David Kendall, associate professor of communication, has quickly become an integral member of Goshen’s visual and media arts scene. As he finishes up his second year as a professor, he reflects on his experiences with film as a teacher and as a vital cog to the Riverbend Film Festival, which occurred last weekend, April 6-8.

“I’ve taught for about 17 years — seems crazy to me — but I started teaching art at Chandler and Parkside Schools in 2000,” Kendall said.

While at the Goshen city elementary schools, Kendall taught visual arts but began working with film, television and acting outside of class around 2002. In 2004, he transitioned to Goshen High School, where he was able to create a curriculum for a media arts class. However, in 2009, Kendall decided to pursue further education.

Carrie Lee Bland-Kendall, freelance actress, producer, director and wife of the Goshen professor, said, “He always wanted to go to Savannah College of Art and Design (SCAD), which just happened to be where I was from. They give out one Educator Scholarship per year and he received it because of his portfolio.”

At SCAD, Kendall pursued his Masters of Fine Arts in Film and Television with an emphasis on directing. Because of valuable connections formed at the college, Kendall had job offers spanning both coasts.

Bland-Kendall said, “We were at a time in our lives where we wanted to settle in and then we got pregnant, so we wanted to be selective with the projects we worked on.” At just that time, Goshen High School reached out to Kendall, asking if he’d like to return to teach art.

“He loved education as much as he loved film and television,” Bland-Kendall said. “So he really wanted to go back to that and do film on the side.”

Within a year of moving here, Goshen College had a vacancy in the communication department. Pat Lehman, professor of communication, reached out to Kendall about the position and he accepted.

“Last year was my first year; it was a little overwhelming but it was a whole lot of fun,” Kendall said. “I enjoy the energy of a college campus. It was an adjustment for sure, but we turned a corner, and this year for sure has been more satisfying.”

Since coming to GC, Kendall has found joy in many communication projects, specifically in GC TV and independent student projects.

“I’m really happy with what we’ve done with GC TV this year, taking it to another level,” said Kendall. “Also, watching Mason Mellinger do his documentary this year and being able to see him go from an idea to this finished documentary that could air on PBS was really rewarding.”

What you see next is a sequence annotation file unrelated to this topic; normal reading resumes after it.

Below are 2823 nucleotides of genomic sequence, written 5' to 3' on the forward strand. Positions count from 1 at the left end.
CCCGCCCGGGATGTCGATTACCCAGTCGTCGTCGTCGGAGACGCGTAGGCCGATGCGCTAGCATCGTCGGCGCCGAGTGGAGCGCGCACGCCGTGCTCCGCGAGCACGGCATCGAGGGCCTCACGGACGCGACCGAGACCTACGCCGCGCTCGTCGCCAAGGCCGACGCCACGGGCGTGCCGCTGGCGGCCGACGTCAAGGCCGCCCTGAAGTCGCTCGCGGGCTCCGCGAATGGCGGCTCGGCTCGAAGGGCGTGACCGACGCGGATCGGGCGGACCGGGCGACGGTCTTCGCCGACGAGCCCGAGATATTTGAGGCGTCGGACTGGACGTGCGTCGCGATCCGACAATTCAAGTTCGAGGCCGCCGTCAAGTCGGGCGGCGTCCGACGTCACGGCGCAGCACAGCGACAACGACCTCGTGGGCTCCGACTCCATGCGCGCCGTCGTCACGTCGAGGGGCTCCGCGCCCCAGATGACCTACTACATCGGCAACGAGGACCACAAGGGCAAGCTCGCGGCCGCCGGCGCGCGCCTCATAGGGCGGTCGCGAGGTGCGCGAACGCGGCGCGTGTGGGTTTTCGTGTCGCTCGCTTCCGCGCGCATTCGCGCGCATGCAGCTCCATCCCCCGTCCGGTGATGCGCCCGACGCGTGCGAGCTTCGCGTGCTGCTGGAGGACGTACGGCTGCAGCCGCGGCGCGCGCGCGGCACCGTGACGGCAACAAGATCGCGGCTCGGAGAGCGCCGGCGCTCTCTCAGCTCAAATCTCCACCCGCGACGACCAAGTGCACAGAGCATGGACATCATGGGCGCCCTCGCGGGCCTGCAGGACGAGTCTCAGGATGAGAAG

Kendall’s investment in his students goes beyond the classroom and into the community through the Riverbend Film Festival. As a sort of liaison between the film festival and the college, both Kendall and his wife served as entertainment coordinators for the event, as well as the backbone of a task force dedicated to scheduling the weekend out and ensuring the event runs smoothly.

The couple is primarily responsible for bringing in high-profile guests, like this year’s Beth Grant, actress on “The Mindy Project” and vocalist, producer and guitarist Binky Griptite, vocalist of Sharon Jones & the Dap-Kings.

Bland-Kendall said, “We look for guests that we think Goshen would like to hear from, whether it’s films from L.A. or our contacts in Chicago, New York, Savannah or Texas, and also internationally.”

Kendall, Bland-Kendall, and Kyle Hufford, associate professor of communication, attended the Savannah Film Festival to scout talent for Riverbend and create bridges between Goshen College and SCAD. Visiting film festivals is one way Kendall strives to build a professional network of relationships for students to take advantage of.

As a moderator during the festival, Kendall said, “I’m really excited about how that information and the wisdom these actors and filmmakers share with me goes to the audience, allowing them to get another level of education out of the film festival.”

Kendall’s dedication to his students has not gone unnoticed. Tanner Camp, first-year communication major, said, “I’ve learned a lot about film production on and off camera, but he’s also taught me not to doubt myself, to just put myself out there…positive energy will take me places.”

Jordan Waidelich, senior communication major, also said, “He’s not just a great professor, he’s also a filmmaker. He’s not just teaching it; he’s done it and he’s living it.”

His work has also instilled the value of film as an art form in his students. Waidelich said, “I have a new appreciation for how films are made. Whenever I watch a forty-minute episode on Netflix, I just have an appreciation for the level of work that that kind of filmmaking takes.”

In the words of Maddie Birky, senior Spanish and journalism double major, “David has brought life to this campus through film.”